In business ownership, it’s common to struggle to come up with the perfect tagline or slogan for your company. Contrary to popular belief, it’s not all about being clever with your words. It’s about being clear. You want to communicate what you’re doing, who you’re doing it for and why you’re doing it.
When people visit your website, see your store, or engage with your business in any way, you have a split second in which to either convince them to stay, or let them go. This is where your tagline comes in. After all, you never get a second chance to make a first impression, right?
What to include in your tagline
When creating your tagline, you’ll need to be clear on three things: your mission, your promise and your brand. Identify what you are offering and why — this will be your foundation. You’ll then build on this by adding an element of your branding, your inner values and what you stand for to make you stand out. The idea is to capture the essence of the value you provide in just a few words, or one short sentence.
Short or long?
Brevity lends itself to recall. Great examples of short, punchy taglines are things like Subway’s ‘Eat Fresh’. When Subway launched, they were selling the idea of healthy fast food. Simply saying ‘Eat Fresh’ told people exactly what they stand for — in just two words.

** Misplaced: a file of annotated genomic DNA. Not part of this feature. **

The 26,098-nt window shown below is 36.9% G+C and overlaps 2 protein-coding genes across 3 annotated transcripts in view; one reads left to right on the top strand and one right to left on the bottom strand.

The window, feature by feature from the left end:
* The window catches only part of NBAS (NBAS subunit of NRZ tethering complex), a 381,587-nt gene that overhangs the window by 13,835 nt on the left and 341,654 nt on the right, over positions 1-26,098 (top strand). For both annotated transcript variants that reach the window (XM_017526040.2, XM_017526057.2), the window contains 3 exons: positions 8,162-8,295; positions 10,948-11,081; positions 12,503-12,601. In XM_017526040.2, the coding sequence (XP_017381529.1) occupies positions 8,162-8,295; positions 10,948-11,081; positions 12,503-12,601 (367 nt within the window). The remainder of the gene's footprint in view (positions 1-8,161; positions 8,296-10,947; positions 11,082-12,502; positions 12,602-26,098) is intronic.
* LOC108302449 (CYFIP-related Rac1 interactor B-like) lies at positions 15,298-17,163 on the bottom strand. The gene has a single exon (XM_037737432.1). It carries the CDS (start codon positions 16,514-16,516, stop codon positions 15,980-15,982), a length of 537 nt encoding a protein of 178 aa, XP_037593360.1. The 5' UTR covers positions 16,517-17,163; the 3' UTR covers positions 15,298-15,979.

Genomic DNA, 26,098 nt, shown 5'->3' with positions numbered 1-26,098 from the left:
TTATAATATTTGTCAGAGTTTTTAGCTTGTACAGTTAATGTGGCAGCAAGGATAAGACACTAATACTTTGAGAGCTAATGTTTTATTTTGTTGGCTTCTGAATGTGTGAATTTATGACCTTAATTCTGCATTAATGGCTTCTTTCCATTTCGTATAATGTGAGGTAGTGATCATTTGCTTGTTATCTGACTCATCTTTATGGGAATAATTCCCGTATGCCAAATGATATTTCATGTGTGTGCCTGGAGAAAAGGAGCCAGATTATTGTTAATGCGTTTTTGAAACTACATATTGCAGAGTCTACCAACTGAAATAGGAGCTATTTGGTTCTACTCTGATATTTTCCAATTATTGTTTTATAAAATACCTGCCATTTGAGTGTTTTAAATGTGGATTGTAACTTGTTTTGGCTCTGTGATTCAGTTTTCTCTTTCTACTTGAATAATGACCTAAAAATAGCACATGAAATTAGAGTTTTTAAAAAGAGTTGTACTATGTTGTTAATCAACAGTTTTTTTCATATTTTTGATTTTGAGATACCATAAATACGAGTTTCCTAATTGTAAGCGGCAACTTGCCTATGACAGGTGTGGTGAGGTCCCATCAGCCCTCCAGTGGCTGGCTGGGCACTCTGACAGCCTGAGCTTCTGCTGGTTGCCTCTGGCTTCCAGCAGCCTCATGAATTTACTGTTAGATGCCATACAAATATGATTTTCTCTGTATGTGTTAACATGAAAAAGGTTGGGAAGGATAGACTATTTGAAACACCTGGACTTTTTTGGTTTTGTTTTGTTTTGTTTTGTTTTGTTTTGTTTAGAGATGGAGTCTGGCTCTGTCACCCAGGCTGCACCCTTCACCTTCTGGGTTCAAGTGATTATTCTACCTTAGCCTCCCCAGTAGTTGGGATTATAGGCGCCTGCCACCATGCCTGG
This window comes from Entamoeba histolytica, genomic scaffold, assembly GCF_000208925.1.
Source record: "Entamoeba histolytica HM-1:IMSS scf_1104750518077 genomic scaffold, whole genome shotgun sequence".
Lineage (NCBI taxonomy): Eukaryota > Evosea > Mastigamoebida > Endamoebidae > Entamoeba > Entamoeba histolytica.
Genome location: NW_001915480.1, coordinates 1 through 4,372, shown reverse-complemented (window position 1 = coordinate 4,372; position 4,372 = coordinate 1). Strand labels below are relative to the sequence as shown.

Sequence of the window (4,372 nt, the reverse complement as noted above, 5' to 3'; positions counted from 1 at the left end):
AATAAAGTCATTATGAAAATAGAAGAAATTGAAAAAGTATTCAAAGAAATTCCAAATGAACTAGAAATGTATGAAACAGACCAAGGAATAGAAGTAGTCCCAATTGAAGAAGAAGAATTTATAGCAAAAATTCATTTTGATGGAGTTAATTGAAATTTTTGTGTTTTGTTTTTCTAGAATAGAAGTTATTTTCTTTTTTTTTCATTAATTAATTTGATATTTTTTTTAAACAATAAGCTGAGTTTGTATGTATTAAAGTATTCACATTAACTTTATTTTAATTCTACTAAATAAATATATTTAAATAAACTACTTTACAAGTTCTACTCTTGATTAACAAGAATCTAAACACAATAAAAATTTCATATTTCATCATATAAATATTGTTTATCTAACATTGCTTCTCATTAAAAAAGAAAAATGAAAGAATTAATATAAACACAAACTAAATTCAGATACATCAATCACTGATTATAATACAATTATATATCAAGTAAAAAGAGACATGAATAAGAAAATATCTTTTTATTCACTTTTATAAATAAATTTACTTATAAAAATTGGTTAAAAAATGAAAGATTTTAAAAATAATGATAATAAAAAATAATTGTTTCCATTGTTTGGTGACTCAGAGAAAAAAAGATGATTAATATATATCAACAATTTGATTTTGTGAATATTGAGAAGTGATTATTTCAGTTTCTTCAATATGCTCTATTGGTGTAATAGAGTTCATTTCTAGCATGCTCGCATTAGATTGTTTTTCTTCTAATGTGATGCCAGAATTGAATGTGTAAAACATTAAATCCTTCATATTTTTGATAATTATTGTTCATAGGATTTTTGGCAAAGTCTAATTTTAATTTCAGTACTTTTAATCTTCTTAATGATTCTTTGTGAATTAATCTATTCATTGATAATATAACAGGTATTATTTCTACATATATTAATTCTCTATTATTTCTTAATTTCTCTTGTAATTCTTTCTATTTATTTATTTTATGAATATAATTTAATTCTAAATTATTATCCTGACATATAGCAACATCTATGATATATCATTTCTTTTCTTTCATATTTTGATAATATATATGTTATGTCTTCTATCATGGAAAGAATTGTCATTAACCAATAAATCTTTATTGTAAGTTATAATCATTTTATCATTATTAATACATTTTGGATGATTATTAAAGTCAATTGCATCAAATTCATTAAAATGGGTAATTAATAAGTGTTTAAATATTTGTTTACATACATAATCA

It doesn’t mean long taglines can’t be awesome, too. Twitter’s tagline “Find out what’s happening, right now, with the people and organizations you care about” tells the consumer exactly what they do that’s different. It might be slightly longer and less catchy, but it worked — and these concepts are especially important when launching a new concept.
What not to include
Be honest, don’t oversell. Hyperbolic phrases like ‘Melbourne’s number one recruitment agency’ are not only untrue, they’re extremely generic and unattractive. While popular, Gilette’s aspirational tagline ‘The Best a Man Can Get’ is actually riddled with ambiguity and presumption. While the intent to create a desirable end outcome — i.e. being the best you can be — the tagline has come under fire with some marketers for promising something that’s simply not possible. The key is to be authentic, not boastful.
It’s also important to be careful not to leave your tagline open to ridicule. BP’s use of the ‘B’ and the ‘P’ to create ‘Beyond Petroleum’ became critic fodder worldwide following the 2010 oil spill, with many replacing the P to create spoofs like ‘Beyond Pathetic’.
Slogan or tagline?
Generally, there’s a difference between a slogan and tagline, but wide disparity between which is which. In our opinion, a tagline is something more permanent. Something that sticks with your brand for the foreseeable future, whereas a slogan is married with a specific campaign. This gives you the freedom to be more playful and specific with the exact campaign you’re running. An example of a campaign-specific slogan would be ‘How Very UnMcDonald’s’, from the Create Your Taste campaign. Meanwhile, the tagline that McDonald’s uses is ‘I’m Lovin’ It’.
Do you struggle to condense your brand value into just a few words for a tagline? All of our affordable copywriting packages come with three bespoke homepage slogans to hook in your site visitors and encourage them to stay. Check them out and benefit from specialised small business copywriting today.